I've no idea where I picked up the desktop riser. But it mostly hides the mess of cables.

What's next?

The MacBook's webcam is a bit crap. Something with higher definition would be good - although it might overload my colleagues' bandwidth.

Microphones are a tricky one. Bluetooth is never quite reliable enough, and flimsy headsets are usually low quality. I keep thinking about getting a decent mic with a pop-shield for a bit of light podcasting. Perhaps it would improve my calls?

A phone holder with wireless charging would make life easier, but I'd also need a phone which supports it.

There are a bunch of cheap-ish standing desks
A c omplex mechanical unit to adjust the height of a laptop.
Might be nice?

So, go on then, rate my rig! Or, share yours!

3 thoughts on “My WFH Set Up

  1. Dave Cridland says:

    So... Ikea desk, yep. I've been considering getting one of their sit/stand adjustable desks, but so far not yet. Chair - I went for a 24x7 "operator" chair, made in Barry, not far from here. A good chair and proper desk is an essential start point.

    Monitors - I use three 2.5K screens, one in a portrait orientation. The Iiyama screens are lovely (I had a 17" CRT from them years ago), but I've used Dell ones for a decade and a half (and the two I started with - 20" 4x3 panels - still work perfectly although I don't use them at my desk anymore). For what it's worth, I think I started on multiple monitors about the same time you did, but my portrait addiction I borrowed from Dave Baggett after watching him work that way.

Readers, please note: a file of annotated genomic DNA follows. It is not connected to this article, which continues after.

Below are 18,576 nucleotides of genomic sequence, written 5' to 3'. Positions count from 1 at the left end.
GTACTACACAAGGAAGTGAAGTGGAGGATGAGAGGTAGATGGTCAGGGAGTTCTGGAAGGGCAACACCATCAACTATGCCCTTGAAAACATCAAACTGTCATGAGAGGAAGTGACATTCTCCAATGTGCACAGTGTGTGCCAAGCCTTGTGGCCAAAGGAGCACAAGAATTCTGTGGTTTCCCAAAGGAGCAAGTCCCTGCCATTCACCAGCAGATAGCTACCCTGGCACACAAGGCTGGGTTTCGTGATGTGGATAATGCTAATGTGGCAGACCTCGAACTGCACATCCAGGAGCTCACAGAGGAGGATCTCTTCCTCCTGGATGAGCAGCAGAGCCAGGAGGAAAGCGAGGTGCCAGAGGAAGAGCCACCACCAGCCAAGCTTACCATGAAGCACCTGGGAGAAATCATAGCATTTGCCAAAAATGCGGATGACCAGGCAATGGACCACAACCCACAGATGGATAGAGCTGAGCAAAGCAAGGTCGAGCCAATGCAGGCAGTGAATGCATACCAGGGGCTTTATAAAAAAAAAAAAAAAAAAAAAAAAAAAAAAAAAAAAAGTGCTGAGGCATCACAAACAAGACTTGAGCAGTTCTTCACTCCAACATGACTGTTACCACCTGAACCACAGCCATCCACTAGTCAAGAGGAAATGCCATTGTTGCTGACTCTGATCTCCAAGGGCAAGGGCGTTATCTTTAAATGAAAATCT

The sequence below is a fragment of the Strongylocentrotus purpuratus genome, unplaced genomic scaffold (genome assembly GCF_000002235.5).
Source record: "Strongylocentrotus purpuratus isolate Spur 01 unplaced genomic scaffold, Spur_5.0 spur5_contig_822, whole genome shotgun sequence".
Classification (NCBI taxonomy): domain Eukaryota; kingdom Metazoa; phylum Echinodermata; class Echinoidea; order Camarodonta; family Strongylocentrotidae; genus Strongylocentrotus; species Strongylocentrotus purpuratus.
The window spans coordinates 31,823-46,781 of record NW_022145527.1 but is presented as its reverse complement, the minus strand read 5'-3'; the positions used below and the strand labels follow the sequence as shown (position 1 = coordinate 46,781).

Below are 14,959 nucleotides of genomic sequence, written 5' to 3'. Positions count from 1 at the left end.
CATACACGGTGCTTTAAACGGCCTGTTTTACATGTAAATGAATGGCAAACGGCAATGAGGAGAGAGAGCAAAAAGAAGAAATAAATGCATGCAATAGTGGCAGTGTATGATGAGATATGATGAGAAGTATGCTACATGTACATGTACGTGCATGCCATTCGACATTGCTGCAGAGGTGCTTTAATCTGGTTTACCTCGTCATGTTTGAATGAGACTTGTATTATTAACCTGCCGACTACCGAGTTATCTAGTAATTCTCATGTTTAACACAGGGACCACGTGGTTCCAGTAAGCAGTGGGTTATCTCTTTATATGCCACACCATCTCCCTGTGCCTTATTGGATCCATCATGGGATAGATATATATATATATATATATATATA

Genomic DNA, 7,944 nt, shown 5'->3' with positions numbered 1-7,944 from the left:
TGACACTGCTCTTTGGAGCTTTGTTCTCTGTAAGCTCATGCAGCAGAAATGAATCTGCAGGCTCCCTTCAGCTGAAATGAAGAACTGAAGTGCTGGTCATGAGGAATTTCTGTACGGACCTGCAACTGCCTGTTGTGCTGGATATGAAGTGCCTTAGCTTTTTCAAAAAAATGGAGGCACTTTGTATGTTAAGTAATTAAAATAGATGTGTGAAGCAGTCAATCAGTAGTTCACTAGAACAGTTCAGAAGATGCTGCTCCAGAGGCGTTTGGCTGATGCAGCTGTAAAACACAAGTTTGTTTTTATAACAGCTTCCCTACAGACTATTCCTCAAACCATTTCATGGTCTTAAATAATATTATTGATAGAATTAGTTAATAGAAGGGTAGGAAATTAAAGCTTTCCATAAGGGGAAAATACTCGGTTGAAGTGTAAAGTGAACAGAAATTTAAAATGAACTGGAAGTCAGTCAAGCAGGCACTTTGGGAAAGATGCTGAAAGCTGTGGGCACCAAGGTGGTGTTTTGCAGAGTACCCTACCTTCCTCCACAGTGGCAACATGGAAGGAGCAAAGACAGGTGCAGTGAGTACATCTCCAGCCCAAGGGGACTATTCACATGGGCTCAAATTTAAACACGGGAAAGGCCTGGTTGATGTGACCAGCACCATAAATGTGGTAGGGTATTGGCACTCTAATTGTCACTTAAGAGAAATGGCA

A big difference from your setup is that my screens all live on monitor arms that clamp on the desk - makes a huge difference to placement and desk space. Monitor arms are quite cheap, and well worth it. I use a fixed dual for two screens, plus a gas-arm that's easy to reposition for the monitor with the webcam balanced on it.

    Which reminds me - yes, even a cheap standalone webcam is infinitely better - and better positioned - than whatever is built into whatever laptop you have, and a decent (ideally wireless) headset is a must, both for you to hear your calls with appropriate confidentiality, and for your callers to hear you. I really hate having calls with people who don't bother with a headset. Look for a headset with a noise-cancelling microphone, or just buy a Logitech G533 like everyone else. If you're buying a wireless headset, note that you can buy cheap magnetic-coupling USB cables to charge them with, which saves an amazing amount of fiddling. Bandwidth isn't really a concern, as your callers have much more downstream than you have upstream, and in most systems the SFU will send them a suitably-scaled stream.

    I've used a Linux desktop for years, and it remains my primary development platform. When I'm on the road - clearly not much these days - I use a Dell XPS 2-in-1 running Windows, and rely on WSL 2 for any development I urgently need to do. I used to run it as dual boot with Ubuntu, but I found it just a bit fiddly on a touchscreen laptop. Meanwhile, for reviewing long documents, Legacy Edge and One Note with the pen are the best tools I've found on the same device.